In-form Tiger Woods is the one to beat in US Open at Merion
Matt Kuchar feels he’s ready to land his first Major
Tiger Woods and Rory McIlroy enjoying their practice round at Merion yesterday.
This is no ordinary place, where the leafy gardens in this part of Ardmore in suburban Philadelphia encroach onto the course surrounds to such an extent that they’ve been used to facilitate the construction of footbridges and other ancillary necessities to enable this 113th edition of the US Open to have what many believe will be an extraordinary place in the championship’s history.
Who knows if the US Open will ever be back here? Or what legacy will be left behind, to join the famed stories of Bobby Jones and Ben Hogan? The run-up has been one of distractions. Of Tiger and Sergio. The weather. Tiger’s drought in the Majors. The weather. Rory’s zero wins this season. The weather. Phil staying away until it starts. All, in their own way, contributing to the legend!
Whatever about the different diversions encountered by Messrs Woods and Garcia, McIlroy and Mickelson en route here, the contribution of Mother Nature – in the form of almost five inches of rain inside a week and the prospect of another weather front disrupting the first round – is set to be felt. The rain has altered the preferred firm and fast set-up into a soggier, less penal one and, potentially, opened up the field beyond the usual suspects.
Man to beat
One of those usual suspects, Woods, for sure, remains the man to beat. With four wins so far this season, the world’s number one has rediscovered that strut that once upon a time carried him to 14 Major titles. The thing is, he hasn’t won a Major since the 2008 US Open and, in that time, the floodgates of new champions and the emergence of players wielding long-putters anchored to their bodies, has diluted his aura of invincibility.
But Woods is here, like many others, with only one thing on his mind: to win! The change in the course set-up hasn’t fazed him. “I’ve played (US) Opens where it’s dry and soft. I’ve won on both conditions. At Torrey (Pines) it was dry. Pebble (Beach) was dry. And Bethpage was soft and slow. Either (way), the execution doesn’t change. You’ve still got to hit good shots and get the ball in play, especially with the rough being wet,” said Woods.
This latest US Open examination is on a course playing 6,996 yards – the shortest since Shinnecock Hills in 2004 – and staging the championship, one described as “the crown jewel” of the USGA’s events, for the first time in 1932.
Once considered too short for players armed with modern equipment, the recent rain has managed to take away much of the intended fire and firmness of Merion’s fairways and greens. However, in the run-up, players have batted off suggestions that the magical 63 (the record low score in a Major) will be lowered. McIlroy, for one, opined: “There’s still not going to be that many birdies out here. You’ve still got to hit it on the fairways. It’s still a pretty tight golf course.”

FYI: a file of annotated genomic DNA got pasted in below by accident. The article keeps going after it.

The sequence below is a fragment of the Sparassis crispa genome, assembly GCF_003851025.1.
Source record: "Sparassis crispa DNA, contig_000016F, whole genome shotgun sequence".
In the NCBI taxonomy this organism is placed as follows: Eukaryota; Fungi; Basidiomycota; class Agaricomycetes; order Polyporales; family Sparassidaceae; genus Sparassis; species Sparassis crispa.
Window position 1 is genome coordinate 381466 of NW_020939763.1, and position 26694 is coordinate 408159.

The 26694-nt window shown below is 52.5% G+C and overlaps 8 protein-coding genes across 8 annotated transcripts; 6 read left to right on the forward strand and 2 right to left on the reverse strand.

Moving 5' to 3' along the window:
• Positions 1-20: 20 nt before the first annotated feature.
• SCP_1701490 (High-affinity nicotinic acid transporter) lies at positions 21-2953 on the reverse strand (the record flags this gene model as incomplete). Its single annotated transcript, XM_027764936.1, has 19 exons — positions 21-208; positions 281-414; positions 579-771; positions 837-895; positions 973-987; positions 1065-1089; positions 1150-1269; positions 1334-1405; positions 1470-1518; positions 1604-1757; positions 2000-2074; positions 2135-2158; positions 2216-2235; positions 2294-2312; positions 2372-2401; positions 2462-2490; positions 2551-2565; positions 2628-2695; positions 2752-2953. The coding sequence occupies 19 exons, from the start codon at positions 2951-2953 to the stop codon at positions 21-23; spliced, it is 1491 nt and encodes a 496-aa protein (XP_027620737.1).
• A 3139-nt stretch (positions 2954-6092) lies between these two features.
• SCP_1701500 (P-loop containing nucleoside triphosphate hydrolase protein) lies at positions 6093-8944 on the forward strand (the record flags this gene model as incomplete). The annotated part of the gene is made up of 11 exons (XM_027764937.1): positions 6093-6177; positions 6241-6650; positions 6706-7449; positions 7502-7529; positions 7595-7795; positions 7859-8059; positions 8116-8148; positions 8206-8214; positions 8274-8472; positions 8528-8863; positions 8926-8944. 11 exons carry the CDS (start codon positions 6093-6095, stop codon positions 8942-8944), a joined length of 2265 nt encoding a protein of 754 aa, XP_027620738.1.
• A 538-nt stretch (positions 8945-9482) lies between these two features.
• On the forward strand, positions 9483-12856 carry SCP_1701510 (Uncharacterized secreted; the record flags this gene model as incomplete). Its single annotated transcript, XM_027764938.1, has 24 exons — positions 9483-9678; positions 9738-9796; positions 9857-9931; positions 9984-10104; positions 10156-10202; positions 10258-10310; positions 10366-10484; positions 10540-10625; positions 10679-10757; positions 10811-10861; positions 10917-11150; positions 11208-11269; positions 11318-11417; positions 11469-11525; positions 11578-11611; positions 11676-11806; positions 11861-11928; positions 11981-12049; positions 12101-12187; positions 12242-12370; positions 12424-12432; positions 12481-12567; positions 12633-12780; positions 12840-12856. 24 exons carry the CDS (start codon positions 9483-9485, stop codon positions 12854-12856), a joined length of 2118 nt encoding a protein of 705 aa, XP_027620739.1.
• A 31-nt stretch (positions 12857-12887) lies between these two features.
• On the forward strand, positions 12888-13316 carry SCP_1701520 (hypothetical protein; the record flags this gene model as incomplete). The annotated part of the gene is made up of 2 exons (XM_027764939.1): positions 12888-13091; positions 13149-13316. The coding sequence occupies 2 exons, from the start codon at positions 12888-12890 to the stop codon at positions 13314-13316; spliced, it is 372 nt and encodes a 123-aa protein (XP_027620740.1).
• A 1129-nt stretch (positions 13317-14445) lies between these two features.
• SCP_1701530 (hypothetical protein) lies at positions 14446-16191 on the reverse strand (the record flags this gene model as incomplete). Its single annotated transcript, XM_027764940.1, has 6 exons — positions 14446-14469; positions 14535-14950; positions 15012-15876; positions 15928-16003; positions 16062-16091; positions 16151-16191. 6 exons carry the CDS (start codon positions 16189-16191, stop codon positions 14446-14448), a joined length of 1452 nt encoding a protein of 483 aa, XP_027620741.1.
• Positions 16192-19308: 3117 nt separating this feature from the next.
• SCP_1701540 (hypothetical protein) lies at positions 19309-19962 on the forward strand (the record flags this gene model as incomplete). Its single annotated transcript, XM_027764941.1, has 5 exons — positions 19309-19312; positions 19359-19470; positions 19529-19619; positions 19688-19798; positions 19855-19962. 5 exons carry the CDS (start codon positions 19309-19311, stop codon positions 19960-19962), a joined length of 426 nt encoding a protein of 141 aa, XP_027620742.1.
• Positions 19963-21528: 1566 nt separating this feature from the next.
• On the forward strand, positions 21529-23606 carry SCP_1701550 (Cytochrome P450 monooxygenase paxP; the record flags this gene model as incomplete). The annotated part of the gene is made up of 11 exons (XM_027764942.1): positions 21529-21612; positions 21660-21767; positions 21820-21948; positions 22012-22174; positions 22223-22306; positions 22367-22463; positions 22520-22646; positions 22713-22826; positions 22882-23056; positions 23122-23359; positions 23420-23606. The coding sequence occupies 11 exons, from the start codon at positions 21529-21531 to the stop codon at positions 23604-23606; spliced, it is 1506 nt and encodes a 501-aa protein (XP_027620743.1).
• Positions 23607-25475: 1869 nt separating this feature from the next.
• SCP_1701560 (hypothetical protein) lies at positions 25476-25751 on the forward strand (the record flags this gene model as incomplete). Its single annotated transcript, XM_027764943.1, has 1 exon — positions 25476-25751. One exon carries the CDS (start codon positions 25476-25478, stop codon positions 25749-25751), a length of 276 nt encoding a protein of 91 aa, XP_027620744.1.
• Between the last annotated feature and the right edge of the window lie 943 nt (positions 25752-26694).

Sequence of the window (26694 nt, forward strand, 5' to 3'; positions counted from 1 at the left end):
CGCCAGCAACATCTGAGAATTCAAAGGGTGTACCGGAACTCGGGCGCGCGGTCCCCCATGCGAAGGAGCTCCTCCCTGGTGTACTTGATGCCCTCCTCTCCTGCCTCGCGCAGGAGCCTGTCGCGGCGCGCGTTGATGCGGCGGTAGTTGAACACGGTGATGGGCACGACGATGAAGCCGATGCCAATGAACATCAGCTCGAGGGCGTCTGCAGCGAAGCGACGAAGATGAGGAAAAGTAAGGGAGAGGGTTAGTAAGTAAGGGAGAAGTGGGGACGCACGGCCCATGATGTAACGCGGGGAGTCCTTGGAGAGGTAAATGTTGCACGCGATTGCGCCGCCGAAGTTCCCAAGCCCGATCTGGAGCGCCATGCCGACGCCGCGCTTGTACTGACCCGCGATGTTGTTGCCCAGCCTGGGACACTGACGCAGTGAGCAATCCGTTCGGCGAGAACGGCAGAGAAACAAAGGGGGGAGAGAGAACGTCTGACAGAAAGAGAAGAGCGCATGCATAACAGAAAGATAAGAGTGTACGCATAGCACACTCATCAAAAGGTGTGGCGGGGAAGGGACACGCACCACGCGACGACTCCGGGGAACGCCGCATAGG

For his own part, McIlroy is intent on finally clicking into winning mode. “I’m just one round off playing great golf. I’ve been playing 14 to 15 holes really well and struggling on the other three. It is (about) having that round where everything just clicks into place. It feels very close. I am driving the ball well. My iron play is great. My short game is good. My putting is better. If I can just put it all together, I feel like I can have a good week,” said McIlroy.
Indeed, of all the players, McIlroy got an extra pep in his step when the rain softened the course. Memories, no doubt, of his US Open win at Congressional (in 2011) and his US PGA win at Kiawah Island in similar conditions came flooding back. “The bit of rain has made the course receptive and soft, it should play into my hands a little bit more,” he acknowledged.
McIlroy, the world number two, is to the fore of a five-strong Irish challenge that also features Graeme McDowell, Pádraig Harrington, Darren Clarke and Kevin Phelan.
For his part, McDowell – who has used his accuracy off the tee and his ability to stay focused in the grinding demands of the traditional US Open set-ups – is up for this latest exam. “I’m feeling as good mentally and physically as I ever have in my career.”
McDowell isn’t alone on that front. Matt Kuchar, winner of the Memorial on his last outing, has similar thoughts. “I’m geared up for it, I’m looking forward to competing and trying to put my name on this trophy,” said Kuchar.
Kuchar is looking to a be a first-time Major champion. Woods is looking to end a drought and get his pursuit of Jack Nicklaus’s record 18 back on track. McIlroy is seeking to rediscover the winning habit. Garcia is looking to let his clubs do the talking. Only one will turn deeds into the extraordinary.